Additionally all the studies that have been approved for cannabis with therapeutic indication in this country have been small scale, very limited duration and really have not advanced the science the way it has been possible for foreign companies to do, and even bring that material into the U.S.
Basically, the industry of developing cannabis as a medicine has been totally roadblocked by these policies. Basically we've seeded this research and development to other nations in the world.
Has the emergence of recreational legalization over the past few years helped or hurt scientific pursuits surrounding medicinal cannabis?
I guess on the one hand there's a more general acceptance that these substances can be used safely. We have not seen massive increases in accidents or admissions to treatment programs, but overall, it's not necessarily helpful.
The best example is in Washington state. Prior to the legalization of cannabis in Washington, there was a very viable, working medical program, such that patients had very liberal allowances on what they could hold.
Additionally, there was a good availability of often organically grown material with good quality control available for dispensaries. In the state's efforts to fold that program into the legal market, all that went by the wayside. We've seen the disappearance of the chemovars of cannabis that people had used medicinally, and what we see now is a market that's dominated by recreational strains, or chemovars that tend to be very high in THC.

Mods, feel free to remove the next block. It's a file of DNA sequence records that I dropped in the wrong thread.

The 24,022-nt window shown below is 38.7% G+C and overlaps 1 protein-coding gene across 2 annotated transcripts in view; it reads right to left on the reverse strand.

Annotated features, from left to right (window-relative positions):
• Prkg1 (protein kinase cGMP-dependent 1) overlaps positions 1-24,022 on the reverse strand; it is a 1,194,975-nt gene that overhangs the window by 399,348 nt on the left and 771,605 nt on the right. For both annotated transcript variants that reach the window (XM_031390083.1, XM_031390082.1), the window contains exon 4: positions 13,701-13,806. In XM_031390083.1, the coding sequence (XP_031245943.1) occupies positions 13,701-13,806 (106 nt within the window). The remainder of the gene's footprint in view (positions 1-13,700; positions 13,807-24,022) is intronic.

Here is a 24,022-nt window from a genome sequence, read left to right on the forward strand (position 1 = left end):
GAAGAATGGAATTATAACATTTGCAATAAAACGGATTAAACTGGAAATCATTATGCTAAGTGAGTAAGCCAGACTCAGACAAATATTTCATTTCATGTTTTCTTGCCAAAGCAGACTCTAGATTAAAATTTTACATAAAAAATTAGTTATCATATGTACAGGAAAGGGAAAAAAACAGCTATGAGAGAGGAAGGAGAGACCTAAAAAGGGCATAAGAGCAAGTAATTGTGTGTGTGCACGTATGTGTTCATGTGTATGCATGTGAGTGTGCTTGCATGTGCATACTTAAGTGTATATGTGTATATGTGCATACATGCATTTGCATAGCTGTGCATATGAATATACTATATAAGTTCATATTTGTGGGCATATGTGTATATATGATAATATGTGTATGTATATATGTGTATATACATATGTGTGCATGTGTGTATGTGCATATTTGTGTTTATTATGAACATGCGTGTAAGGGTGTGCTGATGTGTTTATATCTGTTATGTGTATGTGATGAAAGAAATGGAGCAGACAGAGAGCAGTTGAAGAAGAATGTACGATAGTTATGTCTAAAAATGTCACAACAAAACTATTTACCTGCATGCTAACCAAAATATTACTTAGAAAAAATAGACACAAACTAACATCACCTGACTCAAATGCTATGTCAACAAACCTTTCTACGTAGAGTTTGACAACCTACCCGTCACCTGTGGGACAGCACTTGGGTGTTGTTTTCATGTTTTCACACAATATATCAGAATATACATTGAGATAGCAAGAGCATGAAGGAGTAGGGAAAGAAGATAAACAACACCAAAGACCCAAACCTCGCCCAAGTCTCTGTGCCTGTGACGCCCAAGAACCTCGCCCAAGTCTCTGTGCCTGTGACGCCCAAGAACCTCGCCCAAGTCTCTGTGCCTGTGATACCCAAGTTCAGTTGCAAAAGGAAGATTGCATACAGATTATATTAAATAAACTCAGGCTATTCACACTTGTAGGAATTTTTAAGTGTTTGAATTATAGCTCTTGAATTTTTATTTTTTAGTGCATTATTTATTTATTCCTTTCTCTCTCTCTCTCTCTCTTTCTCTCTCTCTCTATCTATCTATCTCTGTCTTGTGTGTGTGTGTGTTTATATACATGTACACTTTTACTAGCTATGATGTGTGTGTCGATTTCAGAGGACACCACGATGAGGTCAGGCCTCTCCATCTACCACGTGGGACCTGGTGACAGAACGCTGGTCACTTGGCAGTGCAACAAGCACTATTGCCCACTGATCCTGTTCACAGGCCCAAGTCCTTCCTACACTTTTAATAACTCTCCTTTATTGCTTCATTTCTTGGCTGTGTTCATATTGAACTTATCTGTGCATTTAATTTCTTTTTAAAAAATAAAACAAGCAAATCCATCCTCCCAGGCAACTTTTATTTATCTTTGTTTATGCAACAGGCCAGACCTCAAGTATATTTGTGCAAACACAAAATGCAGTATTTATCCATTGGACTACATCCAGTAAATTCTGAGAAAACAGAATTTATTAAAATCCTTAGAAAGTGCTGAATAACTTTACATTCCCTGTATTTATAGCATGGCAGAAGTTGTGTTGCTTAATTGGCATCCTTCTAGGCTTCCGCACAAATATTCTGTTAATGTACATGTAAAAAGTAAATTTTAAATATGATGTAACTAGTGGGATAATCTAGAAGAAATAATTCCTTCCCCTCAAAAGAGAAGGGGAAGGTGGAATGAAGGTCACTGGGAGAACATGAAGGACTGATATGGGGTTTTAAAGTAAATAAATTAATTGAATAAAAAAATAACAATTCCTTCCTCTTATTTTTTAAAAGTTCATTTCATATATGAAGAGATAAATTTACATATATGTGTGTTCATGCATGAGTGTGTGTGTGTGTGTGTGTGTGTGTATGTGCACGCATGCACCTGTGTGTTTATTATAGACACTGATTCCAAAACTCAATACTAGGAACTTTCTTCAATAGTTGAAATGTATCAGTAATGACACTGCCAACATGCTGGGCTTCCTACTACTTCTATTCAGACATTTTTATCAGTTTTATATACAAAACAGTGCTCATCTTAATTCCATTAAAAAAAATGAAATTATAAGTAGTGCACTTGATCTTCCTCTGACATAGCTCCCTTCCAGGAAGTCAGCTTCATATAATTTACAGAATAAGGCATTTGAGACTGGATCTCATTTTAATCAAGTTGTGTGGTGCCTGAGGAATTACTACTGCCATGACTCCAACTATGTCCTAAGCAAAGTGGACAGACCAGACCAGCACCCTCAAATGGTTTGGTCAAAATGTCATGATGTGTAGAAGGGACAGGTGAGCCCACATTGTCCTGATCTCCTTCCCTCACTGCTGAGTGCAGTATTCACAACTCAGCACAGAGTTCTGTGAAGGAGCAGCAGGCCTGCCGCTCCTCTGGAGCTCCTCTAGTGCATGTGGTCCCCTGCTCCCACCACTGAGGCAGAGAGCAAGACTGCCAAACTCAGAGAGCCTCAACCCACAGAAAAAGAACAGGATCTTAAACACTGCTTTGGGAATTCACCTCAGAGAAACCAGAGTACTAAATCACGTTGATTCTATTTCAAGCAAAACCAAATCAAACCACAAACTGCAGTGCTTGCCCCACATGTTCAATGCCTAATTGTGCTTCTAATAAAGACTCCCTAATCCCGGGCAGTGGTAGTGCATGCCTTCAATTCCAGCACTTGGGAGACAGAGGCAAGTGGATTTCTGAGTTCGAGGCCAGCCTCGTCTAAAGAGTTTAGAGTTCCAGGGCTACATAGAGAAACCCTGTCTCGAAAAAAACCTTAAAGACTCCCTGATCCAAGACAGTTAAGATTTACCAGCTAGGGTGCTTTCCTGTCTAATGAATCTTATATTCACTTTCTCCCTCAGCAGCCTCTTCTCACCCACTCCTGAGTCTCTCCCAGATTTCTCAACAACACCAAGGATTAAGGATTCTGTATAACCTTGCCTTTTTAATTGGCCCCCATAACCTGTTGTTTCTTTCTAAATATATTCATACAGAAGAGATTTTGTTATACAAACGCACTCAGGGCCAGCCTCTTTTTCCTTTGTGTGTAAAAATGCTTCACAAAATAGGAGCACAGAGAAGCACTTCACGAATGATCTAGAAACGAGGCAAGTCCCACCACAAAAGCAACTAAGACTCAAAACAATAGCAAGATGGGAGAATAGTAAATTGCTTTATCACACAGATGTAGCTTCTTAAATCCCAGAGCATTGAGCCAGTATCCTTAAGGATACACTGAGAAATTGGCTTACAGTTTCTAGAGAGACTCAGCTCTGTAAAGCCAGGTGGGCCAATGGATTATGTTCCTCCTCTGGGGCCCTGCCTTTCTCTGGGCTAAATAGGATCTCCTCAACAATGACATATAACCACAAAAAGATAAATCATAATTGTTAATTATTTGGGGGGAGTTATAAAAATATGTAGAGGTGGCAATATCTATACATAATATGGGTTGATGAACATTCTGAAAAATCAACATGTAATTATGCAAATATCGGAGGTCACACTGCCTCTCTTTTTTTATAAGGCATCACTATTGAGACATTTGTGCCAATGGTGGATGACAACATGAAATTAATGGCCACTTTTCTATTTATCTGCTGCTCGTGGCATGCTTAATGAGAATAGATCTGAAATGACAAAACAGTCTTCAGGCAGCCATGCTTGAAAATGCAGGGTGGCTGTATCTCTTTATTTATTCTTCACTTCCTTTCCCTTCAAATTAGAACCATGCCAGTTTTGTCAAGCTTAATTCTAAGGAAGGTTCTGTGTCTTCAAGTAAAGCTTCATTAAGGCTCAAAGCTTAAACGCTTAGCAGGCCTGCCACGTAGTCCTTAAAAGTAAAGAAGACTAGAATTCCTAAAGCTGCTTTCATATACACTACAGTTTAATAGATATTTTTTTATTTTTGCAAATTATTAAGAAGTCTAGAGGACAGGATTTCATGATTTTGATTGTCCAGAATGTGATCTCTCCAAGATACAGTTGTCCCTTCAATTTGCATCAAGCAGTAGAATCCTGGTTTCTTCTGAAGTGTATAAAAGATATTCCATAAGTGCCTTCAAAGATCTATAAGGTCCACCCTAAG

Additionally, there have been huge problems. We did a huge study last year in which we took a bunch of samples from the legal market, sent them to a state approved lab to test for pesticides and showed gross contamination in about 85 percent of the samples. This is because the market was not regulated with respect to mandating this kind of testing take place.
I'm all about safety. On one hand this is a situation that should never occur. We know the dangers of cannabis. Relatively they're quite low compared to other medicines, but it should never be the case that because of a lack of oversight or lack of regulation you end up with a product that is more dangerous just because nobody is testing.
Cultivation Classic is Friday, May 12 at Revolution Hall, 1300 SE Stark Street. 12-8:30 pm. $25. Tickets are available here.